﻿ 201.Euler

# Euler Theorem

As indicated earlier when discussing the scope of numbers, Euler’s identity is very special example of an algebraic equation encompassing exponential, complex and negative numbers with some important geometric and trigonometric implications.

[1]

However, while many texts on electromagnetism and wave theory use a notation that stems from this equation, there is often little explanation of the mathematical rationale (and shorthand) adopted as a result of this theorem. Many discussions of wave theory represent the superposition of a sinusoidal wave via one of the following function:

[2]

Both these equations can be expanded as follows:

[3]

However, the expansion and manipulation of these functions can be both cumbersome and tedious. It is for this reason that mathematicians have devised an equivalent approach using complex numbers and, in this context, we could view the introduction of complex numbers, as many before, as a useful mathematical trick without any debate of the perceived philosophical implications associated with complex numbers. The correlation of Euler’s identity with the trigonometric functions begins with the generalised exponential series expansion:

[4]      e   = 1 + 1/1! + 1/2! + … 1/n!       » 2.718

[5]      ex = 1 + x1/1! + x2/2! + …xn/n!

Similar expansions exist for sine and cosine:

[6]      cos x = 1 – x2/2! + x4/4! - …xn/n!

[7]      sin x   = x – x3/3! + x5/5! - … xn/n!

It is tempting to compare equation [6] and [7] with [5], but we can see that the sign of some components differ, but if we introduce the complex number [i] into equation [5], we get:

[8]      eix = 1 + ( ix)1/1! + (ix)2/2! + …(ix)n/n!

However, by definition (i)2 = -1, which means we can arrive at Euler’s formula by sorting [8] into the form of [6] and [7]:

[9]      eix = [1 - (x)2/2! + (x)4/4! -...] + [ ( ix)1/1! - ( ix)3/1! +…]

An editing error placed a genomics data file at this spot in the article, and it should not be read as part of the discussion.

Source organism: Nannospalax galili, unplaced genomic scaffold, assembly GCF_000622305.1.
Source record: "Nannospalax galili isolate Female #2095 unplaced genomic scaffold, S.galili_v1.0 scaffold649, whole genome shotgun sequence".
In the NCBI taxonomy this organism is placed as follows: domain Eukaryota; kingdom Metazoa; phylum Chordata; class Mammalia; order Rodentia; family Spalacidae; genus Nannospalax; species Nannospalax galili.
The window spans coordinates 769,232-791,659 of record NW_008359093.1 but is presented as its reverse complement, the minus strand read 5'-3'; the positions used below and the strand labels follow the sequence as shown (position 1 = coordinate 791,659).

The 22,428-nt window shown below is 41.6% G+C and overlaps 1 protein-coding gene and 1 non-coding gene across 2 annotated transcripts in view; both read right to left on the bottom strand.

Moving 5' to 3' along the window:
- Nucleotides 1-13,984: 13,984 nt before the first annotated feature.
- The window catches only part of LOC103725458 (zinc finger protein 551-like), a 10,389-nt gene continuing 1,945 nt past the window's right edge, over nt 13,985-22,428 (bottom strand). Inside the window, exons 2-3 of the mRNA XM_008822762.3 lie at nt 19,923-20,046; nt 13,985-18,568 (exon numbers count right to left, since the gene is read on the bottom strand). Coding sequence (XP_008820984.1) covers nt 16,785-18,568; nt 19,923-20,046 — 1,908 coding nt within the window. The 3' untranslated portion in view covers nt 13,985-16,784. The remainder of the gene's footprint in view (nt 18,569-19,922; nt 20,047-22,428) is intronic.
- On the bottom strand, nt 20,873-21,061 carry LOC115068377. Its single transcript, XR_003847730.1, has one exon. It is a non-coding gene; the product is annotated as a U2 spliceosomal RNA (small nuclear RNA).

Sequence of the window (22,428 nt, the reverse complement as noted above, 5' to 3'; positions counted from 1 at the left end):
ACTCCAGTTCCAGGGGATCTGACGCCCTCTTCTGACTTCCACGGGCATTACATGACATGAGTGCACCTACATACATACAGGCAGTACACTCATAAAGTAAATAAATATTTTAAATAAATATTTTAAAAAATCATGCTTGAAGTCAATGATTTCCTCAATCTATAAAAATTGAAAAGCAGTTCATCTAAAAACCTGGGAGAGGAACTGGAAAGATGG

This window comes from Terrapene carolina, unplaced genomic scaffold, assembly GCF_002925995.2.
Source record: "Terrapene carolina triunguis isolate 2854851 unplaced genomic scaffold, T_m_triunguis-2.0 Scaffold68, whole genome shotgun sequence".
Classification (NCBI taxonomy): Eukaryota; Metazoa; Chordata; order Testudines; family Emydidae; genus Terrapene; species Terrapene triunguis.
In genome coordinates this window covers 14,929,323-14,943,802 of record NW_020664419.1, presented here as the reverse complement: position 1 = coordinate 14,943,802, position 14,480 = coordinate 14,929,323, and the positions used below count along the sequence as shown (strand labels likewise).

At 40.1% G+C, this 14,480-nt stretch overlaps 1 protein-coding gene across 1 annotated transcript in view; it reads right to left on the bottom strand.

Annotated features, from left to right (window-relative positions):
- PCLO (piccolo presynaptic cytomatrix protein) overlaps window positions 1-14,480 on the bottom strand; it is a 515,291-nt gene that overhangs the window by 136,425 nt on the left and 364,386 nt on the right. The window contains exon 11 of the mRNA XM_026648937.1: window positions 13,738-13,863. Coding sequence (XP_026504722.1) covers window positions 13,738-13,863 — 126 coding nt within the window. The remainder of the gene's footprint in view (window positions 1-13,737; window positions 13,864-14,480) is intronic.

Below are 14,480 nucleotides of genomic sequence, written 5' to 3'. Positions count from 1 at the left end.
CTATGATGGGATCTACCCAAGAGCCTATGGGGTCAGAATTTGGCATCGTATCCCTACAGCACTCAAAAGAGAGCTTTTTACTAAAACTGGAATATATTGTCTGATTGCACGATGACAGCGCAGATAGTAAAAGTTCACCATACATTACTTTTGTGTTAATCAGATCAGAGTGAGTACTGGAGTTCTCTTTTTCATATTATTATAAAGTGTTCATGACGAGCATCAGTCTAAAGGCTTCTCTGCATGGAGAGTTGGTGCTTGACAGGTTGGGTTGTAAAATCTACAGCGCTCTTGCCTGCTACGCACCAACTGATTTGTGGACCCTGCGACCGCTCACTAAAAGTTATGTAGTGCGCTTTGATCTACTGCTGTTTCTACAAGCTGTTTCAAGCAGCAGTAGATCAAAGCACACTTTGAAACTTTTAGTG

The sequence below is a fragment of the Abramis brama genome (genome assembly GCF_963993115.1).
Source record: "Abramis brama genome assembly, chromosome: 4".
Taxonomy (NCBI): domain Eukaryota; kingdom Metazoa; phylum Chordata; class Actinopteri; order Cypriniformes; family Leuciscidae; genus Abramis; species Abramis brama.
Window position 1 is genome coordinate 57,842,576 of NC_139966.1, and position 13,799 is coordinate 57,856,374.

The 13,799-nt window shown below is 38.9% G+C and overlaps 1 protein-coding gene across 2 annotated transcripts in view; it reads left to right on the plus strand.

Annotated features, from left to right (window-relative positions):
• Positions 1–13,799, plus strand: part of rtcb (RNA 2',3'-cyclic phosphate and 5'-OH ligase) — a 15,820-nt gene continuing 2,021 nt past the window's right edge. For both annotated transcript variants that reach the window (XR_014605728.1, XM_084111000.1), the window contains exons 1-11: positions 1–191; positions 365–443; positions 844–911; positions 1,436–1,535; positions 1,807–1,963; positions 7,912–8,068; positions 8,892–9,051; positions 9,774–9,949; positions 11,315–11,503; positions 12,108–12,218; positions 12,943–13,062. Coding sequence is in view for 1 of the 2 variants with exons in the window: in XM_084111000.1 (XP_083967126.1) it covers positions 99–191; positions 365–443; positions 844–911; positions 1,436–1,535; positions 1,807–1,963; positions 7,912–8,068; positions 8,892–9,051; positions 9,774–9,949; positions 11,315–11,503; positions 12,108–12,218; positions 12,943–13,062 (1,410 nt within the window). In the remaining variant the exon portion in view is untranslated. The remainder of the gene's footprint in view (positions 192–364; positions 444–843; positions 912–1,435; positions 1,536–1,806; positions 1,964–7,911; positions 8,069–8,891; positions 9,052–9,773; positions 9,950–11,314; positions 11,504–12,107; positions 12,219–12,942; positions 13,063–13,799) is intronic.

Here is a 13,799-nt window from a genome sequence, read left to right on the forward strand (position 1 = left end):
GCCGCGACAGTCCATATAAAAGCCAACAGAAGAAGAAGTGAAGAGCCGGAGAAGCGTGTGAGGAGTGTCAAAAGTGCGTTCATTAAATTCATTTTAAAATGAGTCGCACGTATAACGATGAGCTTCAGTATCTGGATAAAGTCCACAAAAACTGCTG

We can now substitute [6] and [7] into [9] to get:

[10]

Although there are requirements for complex angles, there are generally more applications involving a wave function of the form A.cos(x+θ).  We can therefore use the basic form of equation [10] to represent this wave function as follows:

[11]

Where Re{} simply implies that only the real part of the expression is being used and in most cases this aspect of the notation is often dropped, which is often a fact that is not always realised, but which leads to:

[12]

When dealing with complex numbers, it is often convenient to transform between Cartesian and polar coordinates. Using Euler’s formula it is possible to transform a complex number, [a+ib], into the form [re], where a, b, r and θ are all real numbers. Note, in this example, we have constrained the discussion to 2 dimensions, rather than 3 dimensions, as it still retains the essence of the argument, while making diagrams a lot easier to draw:

[13]    re= r.cosθ + ir.sinθ = a + ib

From the diagram, in conjunction with the basic equations of trigonometry, we can define the transforms as:

a = r.Cosθ
b = r.Sinθ
r = √(a2 + b2)

Note: The trigonometric value of [θ] depends on the sign of [a] and [b], which can place [a+ib] in any of the four quadrants.

Finally, it is worth just introducing the concept of the complex conjugate, which essentially amounts to changing the sign of the imaginary part of the complex number:

z   = a + ib             complex number
z* = a – ib              its complex conjugate

Again, the use of the complex conjugate can be seen as simply another mathematical trick that eliminates the imaginary component of a complex number, but leaves the real component, which can lead to a simplification of complex equations, e.g.

So, no matter how complicated the equation, the complex conjugate is obtained simply by negating the sign in front of the imaginary component of the complex number. However, this trick also leads to a general method of obtaining the real part of a complex expression, i.e. add the complex conjugate and divide by 2:

[14]    Re{z} = ( z + z* )/2

If we apply this method to Euler’s formula itself, we get:

[15]

In the context of this discussion, Euler’s formula and complex numbers are just seen as a convenient method of finding the real component of a wave function. As such, there is a case that the final presentation of any conclusion should also be descriptive and not predicated solely on the mathematical methodology used to derive the conclusion. However, this point may be strengthened by quoting Clerk Maxwell:

Mathematicians may flatter themselves that they possess new ideas which mere human language is as yet unable to express. Let them make the effort to express these ideas in appropriate words without the aid of symbols, and if they succeed they will not only lay us laymen under a lasting obligation, but, we venture to say, they will find themselves very much enlightened during the process, and will even be doubtful whether the ideas as expressed in symbols had ever quite found their way out of the equations into their minds.